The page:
Sexy Urban Bike: In Conversation with Knog CEO Hugo Davidson

29th August 2022

The Spokesmen Cycling Podcast

EPISODE 305: Sexy Urban Bike: In Conversation with Knog CEO Hugo Davidson

SPONSOR: Tern Bicycles

HOST: Carlton Reid

GUEST: Hugo Davidson, CEO, Knog

TOPICS: Knog, 20 years young this year, started with a scattergun portfolio of bike products, a messy mix of messenger bags, shoes and cycling gloves, tapping into the zeitgeisty fixie-cum-singlespeed scene of the early to mid 2000s. But there was also the Tadpole, a LED handlebar light with front and rear facing LEDs. This turned out to be the Australian design company’s breakthrough product, far more in demand from a global audience than the eye-of-the-beholder soft goods. But it was the next LED offering which made the company’s fortune. Shaking up the technical but staid lighting market, Knog’s halo product was the Frog, a silicone-covered LED that, with its much copied stretchy tail, could be easily, quickly and securely strapped and unstrapped from seat posts and handlebars. More than 10 million of these iconic bike lights been sold since 2006.

In this half-hour episode you’ll hear how Hugo invested to protect the company’s IP and how the edgy marketing of its early days — a punk messenger aesthetic — morphed as Knog matured.

TRANSCRIPT

Carlton Reid 0:13
Welcome to Episode 305 of the Spokesmen cycling podcast. This show was recorded on Monday 29th of August 2022.

David Bernstein 0:24
The Spokesmen cycling roundtable podcast is brought to you by Tern bicycles. The good people at Tern are committed to building bikes that are useful enough to ride every day, and dependable enough to carry the people you love. In other words, they make the kind of bikes that they want to ride. Tern has e bikes for every type of rider. Whether you’re commuting, taking your kids to school, or even caring another adult, visit www.tern bicycles.com. That’s t e r n bicycles.com to learn more.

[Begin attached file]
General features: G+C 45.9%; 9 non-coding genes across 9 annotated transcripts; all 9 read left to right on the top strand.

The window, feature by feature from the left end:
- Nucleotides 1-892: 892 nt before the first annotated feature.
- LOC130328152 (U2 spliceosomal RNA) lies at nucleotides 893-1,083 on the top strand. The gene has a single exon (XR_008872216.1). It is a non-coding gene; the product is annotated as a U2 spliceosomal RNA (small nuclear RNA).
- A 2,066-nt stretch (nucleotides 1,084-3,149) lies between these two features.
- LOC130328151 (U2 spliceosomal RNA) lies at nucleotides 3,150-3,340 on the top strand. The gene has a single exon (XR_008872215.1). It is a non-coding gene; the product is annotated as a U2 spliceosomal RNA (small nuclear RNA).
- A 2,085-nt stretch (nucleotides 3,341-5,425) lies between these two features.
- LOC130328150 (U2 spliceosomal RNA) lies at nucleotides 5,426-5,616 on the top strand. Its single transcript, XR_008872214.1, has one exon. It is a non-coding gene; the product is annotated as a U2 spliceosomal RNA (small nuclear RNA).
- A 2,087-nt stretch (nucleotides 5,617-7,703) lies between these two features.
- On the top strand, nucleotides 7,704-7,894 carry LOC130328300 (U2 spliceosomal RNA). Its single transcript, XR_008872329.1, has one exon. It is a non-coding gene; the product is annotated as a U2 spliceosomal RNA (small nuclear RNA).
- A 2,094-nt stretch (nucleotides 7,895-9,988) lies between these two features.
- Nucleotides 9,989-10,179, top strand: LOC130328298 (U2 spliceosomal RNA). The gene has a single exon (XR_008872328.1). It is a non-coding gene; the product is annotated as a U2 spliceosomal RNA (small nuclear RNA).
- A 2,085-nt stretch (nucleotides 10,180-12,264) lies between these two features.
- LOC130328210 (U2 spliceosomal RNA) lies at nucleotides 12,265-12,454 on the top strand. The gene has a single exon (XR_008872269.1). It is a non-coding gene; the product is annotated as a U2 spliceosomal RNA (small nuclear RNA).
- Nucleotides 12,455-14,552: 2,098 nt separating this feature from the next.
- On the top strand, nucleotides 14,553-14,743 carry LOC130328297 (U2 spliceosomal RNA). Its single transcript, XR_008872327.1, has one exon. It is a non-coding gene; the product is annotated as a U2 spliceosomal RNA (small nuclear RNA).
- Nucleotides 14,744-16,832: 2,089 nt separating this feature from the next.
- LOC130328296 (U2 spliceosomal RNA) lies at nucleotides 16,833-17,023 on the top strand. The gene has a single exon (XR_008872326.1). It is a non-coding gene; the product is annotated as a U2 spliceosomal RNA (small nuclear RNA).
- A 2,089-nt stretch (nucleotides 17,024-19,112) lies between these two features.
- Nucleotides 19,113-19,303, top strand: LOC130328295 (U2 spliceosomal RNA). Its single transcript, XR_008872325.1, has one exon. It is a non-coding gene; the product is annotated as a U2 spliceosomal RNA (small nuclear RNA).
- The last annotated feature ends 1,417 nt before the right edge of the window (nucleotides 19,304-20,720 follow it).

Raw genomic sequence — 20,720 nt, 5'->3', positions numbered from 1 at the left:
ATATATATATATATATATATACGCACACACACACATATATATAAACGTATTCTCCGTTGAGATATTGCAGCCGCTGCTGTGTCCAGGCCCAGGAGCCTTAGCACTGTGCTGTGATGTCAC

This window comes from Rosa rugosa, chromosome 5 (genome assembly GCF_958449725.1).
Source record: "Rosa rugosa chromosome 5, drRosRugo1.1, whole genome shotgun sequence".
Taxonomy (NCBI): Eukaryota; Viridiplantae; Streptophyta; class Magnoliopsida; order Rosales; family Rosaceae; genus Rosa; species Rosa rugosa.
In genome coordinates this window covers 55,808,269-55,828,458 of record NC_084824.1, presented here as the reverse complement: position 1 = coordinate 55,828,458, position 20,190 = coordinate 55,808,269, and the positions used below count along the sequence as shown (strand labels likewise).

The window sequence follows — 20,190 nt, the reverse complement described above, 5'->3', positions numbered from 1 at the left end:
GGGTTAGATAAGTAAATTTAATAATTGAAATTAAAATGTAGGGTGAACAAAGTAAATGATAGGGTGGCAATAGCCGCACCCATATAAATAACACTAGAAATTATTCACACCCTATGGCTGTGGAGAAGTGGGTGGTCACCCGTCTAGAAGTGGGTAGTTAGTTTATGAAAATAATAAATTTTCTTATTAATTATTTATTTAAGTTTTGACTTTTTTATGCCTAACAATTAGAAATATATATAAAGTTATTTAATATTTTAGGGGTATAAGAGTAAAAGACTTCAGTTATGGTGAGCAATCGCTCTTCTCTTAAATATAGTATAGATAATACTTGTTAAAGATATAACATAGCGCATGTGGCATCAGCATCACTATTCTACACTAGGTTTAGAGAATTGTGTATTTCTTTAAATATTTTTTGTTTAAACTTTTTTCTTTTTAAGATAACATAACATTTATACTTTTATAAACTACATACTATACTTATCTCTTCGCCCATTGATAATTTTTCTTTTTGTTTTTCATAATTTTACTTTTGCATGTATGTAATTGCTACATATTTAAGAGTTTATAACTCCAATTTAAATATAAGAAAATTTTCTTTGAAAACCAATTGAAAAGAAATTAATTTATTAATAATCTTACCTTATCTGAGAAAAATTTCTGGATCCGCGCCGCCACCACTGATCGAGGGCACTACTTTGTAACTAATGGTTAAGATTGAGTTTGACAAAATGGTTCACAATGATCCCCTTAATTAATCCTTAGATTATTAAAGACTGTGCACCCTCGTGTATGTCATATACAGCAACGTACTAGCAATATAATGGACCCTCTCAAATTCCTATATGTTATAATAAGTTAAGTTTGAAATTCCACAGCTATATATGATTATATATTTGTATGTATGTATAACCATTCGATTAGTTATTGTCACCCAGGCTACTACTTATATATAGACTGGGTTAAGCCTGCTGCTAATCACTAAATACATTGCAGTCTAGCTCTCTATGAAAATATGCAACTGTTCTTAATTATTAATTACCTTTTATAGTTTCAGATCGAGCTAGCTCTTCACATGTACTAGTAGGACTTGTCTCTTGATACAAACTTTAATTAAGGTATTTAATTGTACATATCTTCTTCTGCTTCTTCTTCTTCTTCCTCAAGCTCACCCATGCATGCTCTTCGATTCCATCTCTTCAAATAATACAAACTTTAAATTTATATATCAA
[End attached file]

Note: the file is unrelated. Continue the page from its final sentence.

Carlton Reid 1:02
Knog, 20 years young this year, started with a scattergun portfolio of bike products, a messy mix of messenger bags, shoes and cycling gloves, tapping into the zeitgeisty fixie-cum-singlespeed scene of the early to mid 2000s. But there was also the Tadpole, a LED handlebar light with front and rear facing LEDs. This turned out to be the Australian design company’s breakthrough product, far more in demand from a global audience than the eye-of-the-beholder soft goods. But it was the next LED offering which made the company’s fortune. Shaking up the technical but staid lighting market, Knog’s halo product was the Frog, a silicone-covered LED that, with its much copied stretchy tail, could be easily, quickly and securely strapped and unstrapped from seat posts and handlebars. More than 10 million of these iconic bike lights been sold since 2006. I’m Carlton Reid and today I’m talking with Knog’s co-founder and CEO Hugo Davidson. I’ve been reporting on the company from the very beginning, including trade mag scoops on Knog’s successful sashays into the world of copyright infringement protection.

The Chinese-made Frog was easy to copy leading to what could have been crushing sales losses for the putative innovator. In this half-hour episode you’ll hear how Hugo invested to protect the company’s IP and how the edgy marketing of its early days — a punk messenger aesthetic — morphed as Knog matured.

Hugo, people listening to to this will, I’m sure know your product. They perhaps have had a Knog Blinder, or any of the other ones that you’ve brought out over the years or perhaps even sad to say the copies that have come on the market. And you did.

Hugo Davidson 3:23
There’s been a few of those.

Carlton Reid 3:24